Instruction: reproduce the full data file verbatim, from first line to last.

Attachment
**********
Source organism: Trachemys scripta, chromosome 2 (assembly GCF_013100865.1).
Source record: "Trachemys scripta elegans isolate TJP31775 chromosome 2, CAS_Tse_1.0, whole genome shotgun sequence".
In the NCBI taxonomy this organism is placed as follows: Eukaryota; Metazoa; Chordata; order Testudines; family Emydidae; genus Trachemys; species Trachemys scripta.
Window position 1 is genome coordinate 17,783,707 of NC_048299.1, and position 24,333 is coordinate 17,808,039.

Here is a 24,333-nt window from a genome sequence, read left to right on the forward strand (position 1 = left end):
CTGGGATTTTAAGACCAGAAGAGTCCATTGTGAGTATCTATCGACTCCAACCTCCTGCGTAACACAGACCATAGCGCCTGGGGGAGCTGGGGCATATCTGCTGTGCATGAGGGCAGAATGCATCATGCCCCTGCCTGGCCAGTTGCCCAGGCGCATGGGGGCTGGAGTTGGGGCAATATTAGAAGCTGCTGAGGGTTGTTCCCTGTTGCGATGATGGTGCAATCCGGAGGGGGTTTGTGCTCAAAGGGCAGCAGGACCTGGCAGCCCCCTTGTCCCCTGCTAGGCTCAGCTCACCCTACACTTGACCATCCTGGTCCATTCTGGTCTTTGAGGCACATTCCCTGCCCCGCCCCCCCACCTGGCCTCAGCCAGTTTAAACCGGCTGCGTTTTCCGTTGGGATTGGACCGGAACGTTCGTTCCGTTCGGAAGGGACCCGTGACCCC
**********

Source organism: Trachemys scripta, chromosome 2 (assembly GCF_013100865.1).
Source record: "Trachemys scripta elegans isolate TJP31775 chromosome 2, CAS_Tse_1.0, whole genome shotgun sequence".
In the NCBI taxonomy this organism is placed as follows: Eukaryota; Metazoa; Chordata; order Testudines; family Emydidae; genus Trachemys; species Trachemys scripta.
Window position 1 is genome coordinate 17,783,707 of NC_048299.1, and position 24,333 is coordinate 17,808,039.

Here is a 24,333-nt window from a genome sequence, read left to right on the forward strand (position 1 = left end):
CTGGGATTTTAAGACCAGAAGAGTCCATTGTGAGTATCTATCGACTCCAACCTCCTGCGTAACACAGACCATAGCGCCTGGGGGAGCTGGGGCATATCTGCTGTGCATGAGGGCAGAATGCATCATGCCCCTGCCTGGCCAGTTGCCCAGGCGCATGGGGGCTGGAGTTGGGGCAATATTAGAAGCTGCTGAGGGTTGTTCCCTGTTGCGATGATGGTGCAATCCGGAGGGGGTTTGTGCTCAAAGGGCAGCAGGACCTGGCAGCCCCCTTGTCCCCTGCTAGGCTCAGCTCACCCTACACTTGACCATCCTGGTCCATTCTGGTCTTTGAGGCACATTCCCTGCCCCGCCCCCCCACCTGGCCTCAGCCAGTTTAAACCGGCTGCGTTTTCCGTTGGGATTGGACCGGAACGTTCGTTCCGTTCGGAAGGGACCCGTGACCCC